Chengyang District is a district of Qingdao, People's Republic of China. It has an area of around 740,000 inhabitants; the district is located at the northern outskirts of Qingdao City proper. Qingdao Liuting Airport is located near the urban area of the district. Chengyang features sizable agriculture. Qingdao Airlines has its headquarters in the district. Malvern College Qingdao is located in this district. Information page
Zhangqiu is a district under the jurisdiction of Jinan, the capital of Shandong province, People's Republic of China. The district has an area of 1721.29 square kilometers, 20 towns, 908 villages and the permanent resident population was 1,064,210 as of 2010 though its built-up area is much smaller. Called Zhangqiu County with Mingshui as its capital, Zhangqiu City was established in August 1992. Located in central Shandong province, Zhangqiu is 50 kilometers to the east of Jinan, the capital of Shandong province, it is 120 kilometers north from Mount Tai and the Yellow River is the north border of Zhangqiu. Jinan Yaoqiang International Airport is situated at Yaoqiang Village of Zhangqiu. Zhangqiu is the hometown of the poet Li Qingzhao in the Song Dynasty, home to Longshan Culture that existed around 2900~2100 BC. Longshan Culture is known for its black ceramics and the earliest features to late characterize the Shang civilization and hangtu construction. Zhangqiu is known for its springs and scenery outside the crowded city of Jinan.
The East Jingshi Road and several Province Highways connect Jinan. Subdistricts: Mingshui Subdistrict, Shuangshan Subdistrict, Zaoyuan Subdistrict, Longshan Subdistrict, Bucun Subdistrict, Shengjing Subdistrict Towns: Puji, Xiangsongzhuang, Shuizhai, Diao, Baiyunhu, Ningjiabu Townships: Guanzhuang Township, Xinzhai Township, Huanghe Township Villages: There are numerous villages in Zhangqiu District including Zhujiayu. Zhangqiu government website
Shizhong District, Jinan
Shizhong District is one of six districts of Jinan, the capital of Shandong province, People's Republic of China, forming part of the city's urban core. It is located to the southwest of the historical city center, it borders the districts of Tianqiao to the north, Lixia to the northeast, Licheng to the east and southeast, Changqing to the southwest, Huaiyin to the northwest. Official home page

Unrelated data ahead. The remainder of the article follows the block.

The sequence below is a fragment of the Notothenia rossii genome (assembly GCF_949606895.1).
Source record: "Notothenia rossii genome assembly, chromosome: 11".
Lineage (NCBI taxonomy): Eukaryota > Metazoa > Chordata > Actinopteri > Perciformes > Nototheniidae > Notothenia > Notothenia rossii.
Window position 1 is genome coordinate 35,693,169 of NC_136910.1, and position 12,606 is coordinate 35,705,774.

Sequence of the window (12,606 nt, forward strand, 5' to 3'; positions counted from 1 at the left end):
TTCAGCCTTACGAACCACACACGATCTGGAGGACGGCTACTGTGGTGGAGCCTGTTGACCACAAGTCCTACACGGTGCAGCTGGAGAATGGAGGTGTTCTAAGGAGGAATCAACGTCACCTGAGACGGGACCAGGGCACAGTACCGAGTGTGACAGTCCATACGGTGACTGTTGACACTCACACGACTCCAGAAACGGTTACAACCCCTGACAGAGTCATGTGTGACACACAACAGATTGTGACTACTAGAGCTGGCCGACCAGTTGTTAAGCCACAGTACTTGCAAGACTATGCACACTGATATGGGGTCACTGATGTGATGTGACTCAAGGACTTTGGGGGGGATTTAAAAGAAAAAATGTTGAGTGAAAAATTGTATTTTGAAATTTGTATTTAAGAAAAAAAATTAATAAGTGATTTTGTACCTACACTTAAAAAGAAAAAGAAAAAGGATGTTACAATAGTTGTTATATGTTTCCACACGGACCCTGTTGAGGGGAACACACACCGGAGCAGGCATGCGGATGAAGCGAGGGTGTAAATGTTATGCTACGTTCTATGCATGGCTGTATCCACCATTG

Hanyu Pinyin abbreviated to pinyin, is the official romanization system for Standard Chinese in mainland China and to some extent in Taiwan. It is used to teach Standard Mandarin Chinese, written using Chinese characters; the system includes four diacritics denoting tones. Pinyin without tone marks is used to spell Chinese names and words in languages written with the Latin alphabet, in certain computer input methods to enter Chinese characters; the pinyin system was developed in the 1950s by many linguists, including Zhou Youguang, based on earlier forms of romanizations of Chinese. It was published by revised several times; the International Organization for Standardization adopted pinyin as an international standard in 1982, was followed by the United Nations in 1986. The system was adopted as the official standard in Taiwan in 2009, where it is used for international events rather than for educational or computer-input purposes, but "some cities and organizations, notably in the south of Taiwan, did not accept this", so it remains one of several rival romanization systems in use.
The word Hànyǔ means'the spoken language of the Han people', while Pīnyīn means'spelled sounds'. In 1605, the Jesuit missionary Matteo Ricci published Xizi Qiji in Beijing; this was the first book to use the Roman alphabet to write the Chinese language. Twenty years another Jesuit in China, Nicolas Trigault, issued his Xi Ru Ermu Zi at Hangzhou. Neither book had much immediate impact on the way in which Chinese thought about their writing system, the romanizations they described were intended more for Westerners than for the Chinese. One of the earliest Chinese thinkers to relate Western alphabets to Chinese was late Ming to early Qing dynasty scholar-official, Fang Yizhi; the first late Qing reformer to propose that China adopt a system of spelling was Song Shu. A student of the great scholars Yu Yue and Zhang Taiyan, Song had been to Japan and observed the stunning effect of the kana syllabaries and Western learning there; this galvanized him into activity on a number of fronts, one of the most important being reform of the script.
While Song did not himself create a system for spelling Sinitic languages, his discussion proved fertile and led to a proliferation of schemes for phonetic scripts. The Wade–Giles system was produced by Thomas Wade in 1859, further improved by Herbert Giles in the Chinese–English Dictionary of 1892, it was popular and used in English-language publications outside China until 1979. In the early 1930s, Communist Party of China leaders trained in Moscow introduced a phonetic alphabet using Roman letters, developed in the Soviet Oriental Institute of Leningrad and was intended to improve literacy in the Russian Far East; this Sin Wenz or "New Writing" was much more linguistically sophisticated than earlier alphabets, but with the major exception that it did not indicate tones of Chinese. In 1940, several thousand members attended a Border Region Sin Wenz Society convention. Mao Zedong and Zhu De, head of the army, both contributed their calligraphy for the masthead of the Sin Wenz Society's new journal.